Industrialisation to meet national needs -The Nation

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The needs of the country have to be met through indigenous resources. Industrialisation has to be prioritisation combined with planned implementation—starting with the satisfaction of needs followed by import substitution and then finally exports. The priorities have to be clear. Most Asian Tigers that emerged followed this approach, with the land of the pure being an exception. China went into isolation to build from the ground up with massive efforts for human development. Once self-reliance was achieved and imports substituted it went for exports of surplus products. The recently launched Belt and Road Initiative (BRI) is part of this effort to earn foreign exchange by reaching the world’s markets. Our neighbour India followed a very strict plan of indigenisation and application of appropriate technologies. Procurements were linked with the Transfer of Technology (ToT). Import bills were slashed before exports were started. Basic industrialisation was taken very seriously. Steel mills were established to meet the basic needs of the nation.


The founding fathers of Pakistan laid down the basic structure for industrialisation and research. The discovery of Sui gas in 1952 was a big boost. Pilot-level production of steel using the Kalabagh iron deposits was also undertaken with German assistance. The Pakistan Ordinance Factory (POF) was built under the able guidance of engineer Khan Bahadur Hamid Ghani. He was then sent to build the Karachi Shipyard and Engineering Works (KSEW) from where he retired and settled in Karachi. Ayub Khan’s martial law in October 1958, changed the direction of the country. The focus shifted from nation to empire building. In the words of my friend Dr Kamal Monnoo, the economist it was ‘self-defeating industrialisation’. The Steel Mills project was shelved due to the import lobby. While the needs of the nation were ignored, incentives were provided for exports. Loans and permits were provided to the favourites together with a very corrupt-to-the-core ‘bonus voucher’ scheme under which foreign exchange exemptions were provided to exporters. Under and over invoicing became the order of the day to build overseas reserves by a selected few.

Pakistan continues to spend billions on imports with no TOT. I have repeatedly proposed that imports exceeding Rs 10 million should include transfer of needed consumables followed by replaceable parts and finally basic design. Waivers should only be granted in exceptional circumstances. A ratio of procurement to indigenisation (P/I) should be maintained by every ministry and regularly reviewed by the PM Secretariat. Certain vital areas of technological advancement have been totally ignored such as microelectronics, mining and biotechnology. There has to be a roadmap to cover both the basics as well as the essential high-tech areas. Self-reliance has to be understood and then planned, achieving commercial viability wherever possible. After the Islamic Revolution in Iran in 1979, the country had to suffer as Shah’s armaments were all grounded due to the non-availability of spares. The country then decided to pursue an aggressive self-reliance programme by polling in all their resources.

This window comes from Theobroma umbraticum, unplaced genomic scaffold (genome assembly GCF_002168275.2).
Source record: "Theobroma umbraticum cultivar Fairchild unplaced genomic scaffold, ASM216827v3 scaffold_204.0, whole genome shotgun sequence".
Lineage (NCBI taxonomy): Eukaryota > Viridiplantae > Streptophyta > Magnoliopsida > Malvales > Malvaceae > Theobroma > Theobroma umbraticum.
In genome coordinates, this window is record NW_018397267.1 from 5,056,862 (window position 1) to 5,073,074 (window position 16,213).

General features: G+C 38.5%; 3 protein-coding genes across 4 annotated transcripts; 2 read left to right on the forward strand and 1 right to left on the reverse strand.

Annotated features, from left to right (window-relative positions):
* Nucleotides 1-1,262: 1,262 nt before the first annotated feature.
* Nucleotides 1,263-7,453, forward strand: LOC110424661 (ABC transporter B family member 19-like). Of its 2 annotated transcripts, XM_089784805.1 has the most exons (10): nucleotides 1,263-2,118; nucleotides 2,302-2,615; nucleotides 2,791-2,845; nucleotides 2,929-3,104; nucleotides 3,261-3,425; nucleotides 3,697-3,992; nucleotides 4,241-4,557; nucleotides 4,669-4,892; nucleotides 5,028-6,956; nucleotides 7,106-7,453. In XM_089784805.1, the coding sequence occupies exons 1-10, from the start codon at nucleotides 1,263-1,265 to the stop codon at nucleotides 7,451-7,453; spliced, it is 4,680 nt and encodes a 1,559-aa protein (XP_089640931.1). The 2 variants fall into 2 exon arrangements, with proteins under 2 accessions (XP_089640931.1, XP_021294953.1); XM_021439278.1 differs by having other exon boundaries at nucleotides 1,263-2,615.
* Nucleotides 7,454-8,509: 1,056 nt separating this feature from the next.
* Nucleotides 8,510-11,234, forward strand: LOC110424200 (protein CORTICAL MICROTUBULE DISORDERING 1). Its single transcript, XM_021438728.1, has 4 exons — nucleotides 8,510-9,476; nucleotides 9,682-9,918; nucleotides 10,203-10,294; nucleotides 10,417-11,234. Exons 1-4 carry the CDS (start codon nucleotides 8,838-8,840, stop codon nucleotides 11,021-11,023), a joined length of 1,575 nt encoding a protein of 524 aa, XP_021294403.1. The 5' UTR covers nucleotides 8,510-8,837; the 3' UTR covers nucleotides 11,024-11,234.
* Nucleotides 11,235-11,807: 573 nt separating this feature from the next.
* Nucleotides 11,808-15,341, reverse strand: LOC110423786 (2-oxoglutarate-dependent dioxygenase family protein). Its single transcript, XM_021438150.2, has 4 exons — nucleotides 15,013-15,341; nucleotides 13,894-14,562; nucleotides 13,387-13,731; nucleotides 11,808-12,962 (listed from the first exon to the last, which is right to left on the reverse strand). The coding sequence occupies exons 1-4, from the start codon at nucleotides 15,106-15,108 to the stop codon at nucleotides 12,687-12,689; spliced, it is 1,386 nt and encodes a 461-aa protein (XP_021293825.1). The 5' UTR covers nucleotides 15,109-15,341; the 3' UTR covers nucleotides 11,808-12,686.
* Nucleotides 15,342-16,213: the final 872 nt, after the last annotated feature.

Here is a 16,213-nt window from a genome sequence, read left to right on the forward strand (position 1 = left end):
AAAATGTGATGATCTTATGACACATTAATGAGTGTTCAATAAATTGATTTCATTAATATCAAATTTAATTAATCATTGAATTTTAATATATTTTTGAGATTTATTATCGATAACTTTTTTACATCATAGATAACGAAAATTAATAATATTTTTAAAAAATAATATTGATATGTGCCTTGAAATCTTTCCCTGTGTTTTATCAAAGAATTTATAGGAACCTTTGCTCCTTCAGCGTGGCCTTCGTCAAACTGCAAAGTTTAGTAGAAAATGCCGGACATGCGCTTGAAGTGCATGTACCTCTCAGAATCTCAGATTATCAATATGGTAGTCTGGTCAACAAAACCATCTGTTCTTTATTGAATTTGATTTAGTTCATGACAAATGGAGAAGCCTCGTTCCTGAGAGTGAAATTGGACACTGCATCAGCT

Big items on our import bill are: fuel, edible oil and tea. Both edible oil and tea can be produced locally to achieve self-sufficiency while some of the fuel needs can also be met by liquification and gasification of our huge coal deposits at Thar (175 billion tonnes). It took me fourteen long years to touch the ‘black gold’ at Thar as the impediments were unsurmountable. The Planning Commission, instead of funding appropriate research projects for exploitation of the deposit, started playing with untested technologies like Underground Coal Gasification (UCG) which resulted in the waste of time and resources. Again, the production of Synthetic Natural Gas (SNG) from coal is not being pursued despite the out-of-reach LNG (Liquified Natural Gas) that is being imported from Qatar at an unaffordable price. The PM has highlighted the need to increase exports which may come later, but right now we must look inwards to meet the needs of the nation as both China and India have done to cut their import bill. My late father always gave the example of Lawrencepur suiting, that was produced in the sixties near Hassanabdal while the nation needed to be covered with woollen ‘malatia’ in winters and cotton in summers; surely we could have waited for the suits for a few but we did not, leaving the nation at the mercy of the weather.